Claire: But I think in England I don’t talk with my friends about my relationship except in a more general way.

    Claire had taken an intercultural stance by looking at an English version of Men’s Health for comparison. Her analysis, that it did not contain anything about relationships, was taken further by Marijke. She was interested to what degree you could infer whether there is more of a taboo on talking about relationships in England than in the Netherlands. The exchange is perhaps a little essentialist in its focus and conducted at a very general level, but I had encouraged that by my initial questioning about ‘Dutchness’. Whilst the dialogue was not leading to discourses in Dutch society regarding women, that I had scaffolded the discussion towards, the dialogue was nevertheless intercultural. An interesting side effect was that the intercultural dialogue was taking place in both directions: the statements about English society made by Claire, led Marijke to ask further questions. Interesting is that the English students were more confident in their observations about cultural difference. Marijke did not focus on cultural differences and, in her interview ,she said she had no idea what ‘Dutch values’ were, as she, as a native speaker, had never thought about it in those terms.

    The students may have taken on an intercultural stance in the sense that they were thinking about the issue of the wider cultural context in the Netherlands and Britain, but they were not extending this to continuing the position of critique of discourses. Nevertheless, the students were reflecting; Claire used both the evidence of what she had inferred from the article and something which Marijke had said earlier on in the discussion and then related it to her own experience. On the other hand, the discussion did not rise above the level of stereotypes, and students were not aware of the fact that they were colluding in stereotypes.

    I then aim to bring the discussion back from the ‘talk around the text’ to the pedagogical task at hand, i.e. looking at the underpinning values in the text and whether these could be said to constitute a Dutch articulation. I want to find out from Marijke whether she feels the underpinning values in the text are in any way ‘recognisable’ to her:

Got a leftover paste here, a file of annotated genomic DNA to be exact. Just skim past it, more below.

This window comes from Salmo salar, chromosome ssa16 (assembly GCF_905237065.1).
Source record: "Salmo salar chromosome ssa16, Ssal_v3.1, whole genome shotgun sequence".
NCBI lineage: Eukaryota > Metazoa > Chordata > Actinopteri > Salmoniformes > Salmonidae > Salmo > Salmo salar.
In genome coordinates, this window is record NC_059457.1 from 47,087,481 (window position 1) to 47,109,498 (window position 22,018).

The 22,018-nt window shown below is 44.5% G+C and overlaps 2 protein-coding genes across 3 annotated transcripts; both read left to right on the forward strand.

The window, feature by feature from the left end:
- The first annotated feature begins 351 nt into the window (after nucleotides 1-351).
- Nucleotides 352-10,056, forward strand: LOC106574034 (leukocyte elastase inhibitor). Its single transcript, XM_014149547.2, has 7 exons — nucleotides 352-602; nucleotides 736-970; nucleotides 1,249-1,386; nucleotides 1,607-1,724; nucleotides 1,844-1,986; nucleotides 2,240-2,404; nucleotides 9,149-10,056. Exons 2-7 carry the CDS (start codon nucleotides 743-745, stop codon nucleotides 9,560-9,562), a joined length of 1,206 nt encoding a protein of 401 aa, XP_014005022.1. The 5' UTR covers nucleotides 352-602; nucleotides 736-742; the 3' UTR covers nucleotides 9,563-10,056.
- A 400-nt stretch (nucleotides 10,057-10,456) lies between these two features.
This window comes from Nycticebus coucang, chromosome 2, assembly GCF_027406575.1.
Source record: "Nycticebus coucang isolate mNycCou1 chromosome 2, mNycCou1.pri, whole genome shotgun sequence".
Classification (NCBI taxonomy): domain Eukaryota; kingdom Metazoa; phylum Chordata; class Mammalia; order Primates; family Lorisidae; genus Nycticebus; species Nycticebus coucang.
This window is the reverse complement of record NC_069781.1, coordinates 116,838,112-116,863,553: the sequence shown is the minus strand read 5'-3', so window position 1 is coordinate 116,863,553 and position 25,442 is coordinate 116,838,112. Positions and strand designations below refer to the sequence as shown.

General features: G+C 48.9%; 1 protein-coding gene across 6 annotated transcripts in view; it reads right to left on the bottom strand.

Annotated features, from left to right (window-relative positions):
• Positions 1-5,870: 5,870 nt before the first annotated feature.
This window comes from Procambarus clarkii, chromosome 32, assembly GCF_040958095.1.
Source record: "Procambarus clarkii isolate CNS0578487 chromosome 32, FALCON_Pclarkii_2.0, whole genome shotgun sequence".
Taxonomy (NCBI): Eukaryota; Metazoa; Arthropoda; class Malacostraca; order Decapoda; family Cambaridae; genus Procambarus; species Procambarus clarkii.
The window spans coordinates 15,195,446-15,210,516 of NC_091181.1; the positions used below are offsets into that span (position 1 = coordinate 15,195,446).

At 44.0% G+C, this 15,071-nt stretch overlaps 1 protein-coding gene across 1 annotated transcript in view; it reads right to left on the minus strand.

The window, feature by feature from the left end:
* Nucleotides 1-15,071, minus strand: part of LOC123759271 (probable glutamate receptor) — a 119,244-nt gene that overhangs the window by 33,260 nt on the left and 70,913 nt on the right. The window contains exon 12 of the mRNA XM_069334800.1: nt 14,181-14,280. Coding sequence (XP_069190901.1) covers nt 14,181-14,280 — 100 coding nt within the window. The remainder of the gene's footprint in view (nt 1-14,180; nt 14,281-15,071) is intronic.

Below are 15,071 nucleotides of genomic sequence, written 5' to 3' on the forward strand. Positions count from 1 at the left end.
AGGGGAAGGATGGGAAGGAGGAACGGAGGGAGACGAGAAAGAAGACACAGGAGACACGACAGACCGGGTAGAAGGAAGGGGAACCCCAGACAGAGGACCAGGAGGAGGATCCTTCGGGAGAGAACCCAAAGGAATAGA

G: [question directed at Marijke] Wat vind jij, heb je het gevoel dat… komt dit op jou vrij herkenbaar over, dat je deze waarden in een tijdschrift hebt of vind je dat ook vreemd, als je tenminste in ogenschouw neemt dat dit tijdschrift op mannen is gericht?

    Marijke: Ik vind het niet vreemd dat ze iets zoals dit publiceren. Ik heb niet het idee dat dit heel erg buiten de toon valt van wat er verder in Nederland te lezen is, nee.

    Claire: Dit is een normaal artikel in MH in Nederland.

    Marijke: Ja, niet dat ik MH lees, maar… [lacht]


    Eve: Er is veel meer vrijheid in Nederland om te schrijven wat jij bedoelen wat jou mening is, veel Nederlanders geven hun mening zoveel makkelijker aan dan Engelse mensen. Het is meer sociaal acceptabeler om te zeggen wat je voelen over hoe het dan is, want dat is jouw mening.

    Claire: Je hoeft niet te vragen over hun mening want ze zegt het…

    [door elkaar praten]

    Emma: Maar dat [Nederlandse, GQ] mannen makkelijker over gevoelens praten of makkelijker dan Engelse mannen over gevoelens praten, dat kan ik je wel vertellen. ‘t Is echt tanden trekken soms.


    [door elkaar praten]

    Claire: ...over seks ik denk dat seks is niet zo problematisch en een soort idee. In Nederland er is meer sex education op school, je bent jonger, ‘t is meer…

    Emma: Het is gewoon in Nederland.

    Claire: ‘t Is normaal, het is topical.

    Eve: De Engelsen vinden het zo moeilijk om over seks te praten.

    G: Actueel.

    Claire: Ja, actueel en in Engeland het is taboe.

    Emma: Het is alledaags bijna in Nederland, niet dat iedereen de hele dag over seks praat, maar…

    [door elkaar praten]

    G: ...maar hier in deze tijdschriften kom je dat toch ook tegen in Engeland, in Cosmopolitan heb je toch ook een heleboel seks.

    Emma: Ja, maar dat is…

    Claire: Dat is niet…

    Eve and Emma: Dat is voor vrouwen…

    Claire: Ook het is over goede seks…

    Emma: Ja, maar dat is ook echt niet…


    Claire: Ze zegt dat seks is niet altijd perfect en het gaat niet altijd goed en dat in relaties zijn er momenten dat je hebt problemen, maar in Engeland is het altijd, ja je moet, hoe zeg je ‘orgasm’ in het Nederlands?

    Emma: Orgasme.

    Eve: Het is elke keer, ja je moet een multiple orgasm…

    Claire: Ja, precies.

    [lachen en door elkaar praten]

    Emma: [onverstaanbaar]… seksueel